The Art of the Steal: movie review

Backroom wranglings over the prestigious Barnes Foundation art collection play out as good guy vs. bad guy in 'The Art of the Steal' documentary.

By , Film critic

No less an eminence than Henri Matisse once commented that The Barnes Foundation is "the only sane place to see art in America." Established in 1922 by the millionaire Dr. Albert C. Barnes, the privately held foundation, housed in a 12-acre jewel-box-like arboretum in leafy Lower Merion, Pa., five miles outside Philadelphia, contains perhaps the greatest concentration of post-Impressionist and early Modern masterpieces in the world – 181 Renoirs, 69 Cézannes, 59 Matisses, 46 Picassos, 16 Modiglianis, 7 Van Goghs, to name just a few.

The combined value of these paintings, not to mention the Barnes's extensive collection of African art; old masters; ancient Egyptian, Greek, and Roman art; medieval manuscripts; and American paintings; is more than $25 billion.

The documentary "The Art of the Steal," directed by Don Argott, chronicles how the foundation, since Barnes's death in 1951, has been undermined by Pennsylvania power brokers. Barnes's will stipulated that the paintings would never be loaned, sold, or removed from the building. Until Barnes's protégée, Violette de Mazia, died in 1988, this was pretty much the status quo. Subsequently, through a series of quasi-Machiavellian machinations, Barnes's will has been whittled down. The collection, despite numerous protests, is now scheduled to be removed from Merion and installed in 2012 in a new facility in downtown Philadelphia.

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How did this come to pass? The filmmakers characterize the power brokers – who include Gov. Edward Rendell, former foundation president Richard Glanton, the late Walter Annenberg, and the Pew Foundation – as the bad guys. Good guys include a pageant of angry art critics and historians, NAACP chairman and Barnes family friend Julian Bond, and former foundation members and students.

The film's good versus bad scenario is, while understandable, too simplistic. To comprehend the dynamics of the situation, one needs to go back to the foundation's origins. Barnes, who grew up working-class, bought post-Impressionist art at a time when the major American museums were not terribly interested in it. The initial showings of Barnes's paintings were met with disdain by Philadelphia's cultural bigwigs, who regarded his collection as "horrible, debased art."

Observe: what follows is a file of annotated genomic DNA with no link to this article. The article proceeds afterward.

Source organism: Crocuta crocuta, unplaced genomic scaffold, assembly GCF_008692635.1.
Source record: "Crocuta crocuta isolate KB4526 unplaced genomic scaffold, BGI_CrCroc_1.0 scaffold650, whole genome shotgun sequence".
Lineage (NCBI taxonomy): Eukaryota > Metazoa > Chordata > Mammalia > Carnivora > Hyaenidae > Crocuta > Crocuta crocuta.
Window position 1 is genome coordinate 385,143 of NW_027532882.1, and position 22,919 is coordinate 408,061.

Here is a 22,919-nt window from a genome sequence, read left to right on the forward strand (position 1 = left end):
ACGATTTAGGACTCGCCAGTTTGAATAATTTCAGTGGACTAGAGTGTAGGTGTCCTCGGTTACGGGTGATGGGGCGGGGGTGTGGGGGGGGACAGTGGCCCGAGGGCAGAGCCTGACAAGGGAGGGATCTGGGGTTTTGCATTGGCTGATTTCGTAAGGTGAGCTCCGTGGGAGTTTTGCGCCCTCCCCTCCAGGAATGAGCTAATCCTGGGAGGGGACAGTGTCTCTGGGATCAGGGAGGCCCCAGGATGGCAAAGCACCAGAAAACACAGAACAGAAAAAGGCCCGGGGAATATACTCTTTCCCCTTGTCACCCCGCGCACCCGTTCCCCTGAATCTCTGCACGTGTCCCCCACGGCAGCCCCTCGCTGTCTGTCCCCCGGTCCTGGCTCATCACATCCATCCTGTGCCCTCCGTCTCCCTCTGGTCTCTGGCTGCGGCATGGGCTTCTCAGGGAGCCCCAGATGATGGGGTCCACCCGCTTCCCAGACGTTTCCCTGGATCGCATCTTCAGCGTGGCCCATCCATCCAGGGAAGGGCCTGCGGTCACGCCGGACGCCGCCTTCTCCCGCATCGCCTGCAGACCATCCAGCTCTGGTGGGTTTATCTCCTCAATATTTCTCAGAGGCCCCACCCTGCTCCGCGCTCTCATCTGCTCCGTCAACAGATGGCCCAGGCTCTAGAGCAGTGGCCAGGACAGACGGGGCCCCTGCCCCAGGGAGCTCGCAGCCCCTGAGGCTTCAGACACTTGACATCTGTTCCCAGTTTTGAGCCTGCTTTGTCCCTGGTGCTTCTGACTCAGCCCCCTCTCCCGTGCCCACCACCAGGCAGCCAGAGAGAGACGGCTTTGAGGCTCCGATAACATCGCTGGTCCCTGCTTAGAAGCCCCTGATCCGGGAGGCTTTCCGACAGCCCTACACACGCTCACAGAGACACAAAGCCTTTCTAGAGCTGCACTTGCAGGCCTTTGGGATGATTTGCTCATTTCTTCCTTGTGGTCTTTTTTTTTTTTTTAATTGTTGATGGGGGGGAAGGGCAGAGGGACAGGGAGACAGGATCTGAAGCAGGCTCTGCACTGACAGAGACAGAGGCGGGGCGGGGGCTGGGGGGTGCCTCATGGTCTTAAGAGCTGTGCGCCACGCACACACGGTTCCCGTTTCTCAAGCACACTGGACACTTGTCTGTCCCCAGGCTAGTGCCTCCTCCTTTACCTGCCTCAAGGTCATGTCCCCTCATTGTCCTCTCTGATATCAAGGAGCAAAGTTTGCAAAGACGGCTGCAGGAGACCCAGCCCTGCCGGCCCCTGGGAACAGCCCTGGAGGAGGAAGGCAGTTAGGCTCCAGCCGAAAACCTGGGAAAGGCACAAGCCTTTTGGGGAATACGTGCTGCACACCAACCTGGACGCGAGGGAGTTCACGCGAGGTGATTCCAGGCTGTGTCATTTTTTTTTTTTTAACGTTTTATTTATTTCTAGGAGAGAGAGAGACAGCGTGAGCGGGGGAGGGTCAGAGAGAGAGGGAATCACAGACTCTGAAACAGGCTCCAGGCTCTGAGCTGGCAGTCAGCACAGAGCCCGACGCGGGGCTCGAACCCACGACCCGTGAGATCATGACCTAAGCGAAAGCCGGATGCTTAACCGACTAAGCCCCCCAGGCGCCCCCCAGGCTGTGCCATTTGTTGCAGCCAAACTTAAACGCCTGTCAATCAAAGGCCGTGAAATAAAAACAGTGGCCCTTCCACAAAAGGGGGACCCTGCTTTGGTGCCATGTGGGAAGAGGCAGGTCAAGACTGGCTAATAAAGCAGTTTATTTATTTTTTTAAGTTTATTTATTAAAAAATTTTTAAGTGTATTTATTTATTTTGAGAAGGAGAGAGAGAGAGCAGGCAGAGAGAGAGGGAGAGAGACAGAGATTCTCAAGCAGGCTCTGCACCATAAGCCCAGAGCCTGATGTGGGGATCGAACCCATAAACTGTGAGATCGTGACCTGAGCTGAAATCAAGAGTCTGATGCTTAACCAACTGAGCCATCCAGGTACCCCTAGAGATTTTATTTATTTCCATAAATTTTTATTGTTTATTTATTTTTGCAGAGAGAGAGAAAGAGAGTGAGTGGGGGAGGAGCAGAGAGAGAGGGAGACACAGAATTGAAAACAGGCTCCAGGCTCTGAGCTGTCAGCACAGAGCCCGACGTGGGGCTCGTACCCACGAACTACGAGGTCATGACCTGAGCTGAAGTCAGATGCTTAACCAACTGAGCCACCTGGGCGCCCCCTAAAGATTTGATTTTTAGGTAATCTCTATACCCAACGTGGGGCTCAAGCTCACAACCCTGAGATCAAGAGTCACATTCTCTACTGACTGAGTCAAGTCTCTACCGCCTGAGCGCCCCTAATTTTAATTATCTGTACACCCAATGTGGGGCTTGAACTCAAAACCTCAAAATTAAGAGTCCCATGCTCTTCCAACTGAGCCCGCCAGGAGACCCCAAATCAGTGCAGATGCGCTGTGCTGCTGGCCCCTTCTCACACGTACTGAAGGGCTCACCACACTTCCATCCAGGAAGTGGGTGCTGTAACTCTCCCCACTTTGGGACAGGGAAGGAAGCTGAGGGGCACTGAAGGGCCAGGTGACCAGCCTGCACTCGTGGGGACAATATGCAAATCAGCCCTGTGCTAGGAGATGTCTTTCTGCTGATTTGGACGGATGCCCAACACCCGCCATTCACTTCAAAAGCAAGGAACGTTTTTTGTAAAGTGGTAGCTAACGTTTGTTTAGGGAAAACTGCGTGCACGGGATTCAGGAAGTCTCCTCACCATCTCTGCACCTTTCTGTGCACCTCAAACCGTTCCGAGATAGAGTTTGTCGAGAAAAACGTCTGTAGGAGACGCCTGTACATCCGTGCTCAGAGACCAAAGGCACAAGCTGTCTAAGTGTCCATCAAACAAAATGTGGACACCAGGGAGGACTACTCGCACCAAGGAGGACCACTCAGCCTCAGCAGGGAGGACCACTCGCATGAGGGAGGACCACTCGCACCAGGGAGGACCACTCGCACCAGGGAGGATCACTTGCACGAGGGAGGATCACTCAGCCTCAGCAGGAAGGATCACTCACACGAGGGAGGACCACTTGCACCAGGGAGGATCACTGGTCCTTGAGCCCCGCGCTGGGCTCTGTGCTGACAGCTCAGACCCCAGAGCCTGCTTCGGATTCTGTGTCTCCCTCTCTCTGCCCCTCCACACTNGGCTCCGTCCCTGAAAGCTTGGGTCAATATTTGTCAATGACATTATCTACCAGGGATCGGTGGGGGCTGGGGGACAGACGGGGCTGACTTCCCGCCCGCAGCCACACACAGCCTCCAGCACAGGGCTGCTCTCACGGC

In retaliation, Barnes created his own museum, intending the foundation to be primarily an educational institution, with access to the paintings by appointment only. As a further snub, Barnes stipulated in his will that his collection would be controlled upon his death by Lincoln University, a small African-American college in Pennsylvania, rather than, say, the Philadelphia Museum of Art, which he despised. (This control was, of course, wrested away from Lincoln.)

It's tempting to imagine what might have happened if, back in the day, the reigning pooh-bahs had celebrated rather than trashed the collection. Although the foundation is, as everyone concedes, one of the great cultural entities in America, the reality is that, under the terms of Barnes's will, very few people had access to its paintings. (Traveling tours of the collection, officially proscribed, have been minimal.) Imagine if there was a collection of works by Shakespeare, or symphonies by Mozart, that could be experienced only in a single location after an interminable wait, if at all?

I can agree that the power brokers in this scenario, who effectively broke Barnes's will, have far more interest in tourism than in masterpieces. But casting this story as a battle between the elites and the philistines mischaracterizes the situation. By making the art publicly available in the downtown location (which will recreate the way the art was displayed in the foundation), and by expanding its touring possibilities, these glories will be seen by generations otherwise unable to do so. Is that so horrible? Grade: B+ (Unrated.)

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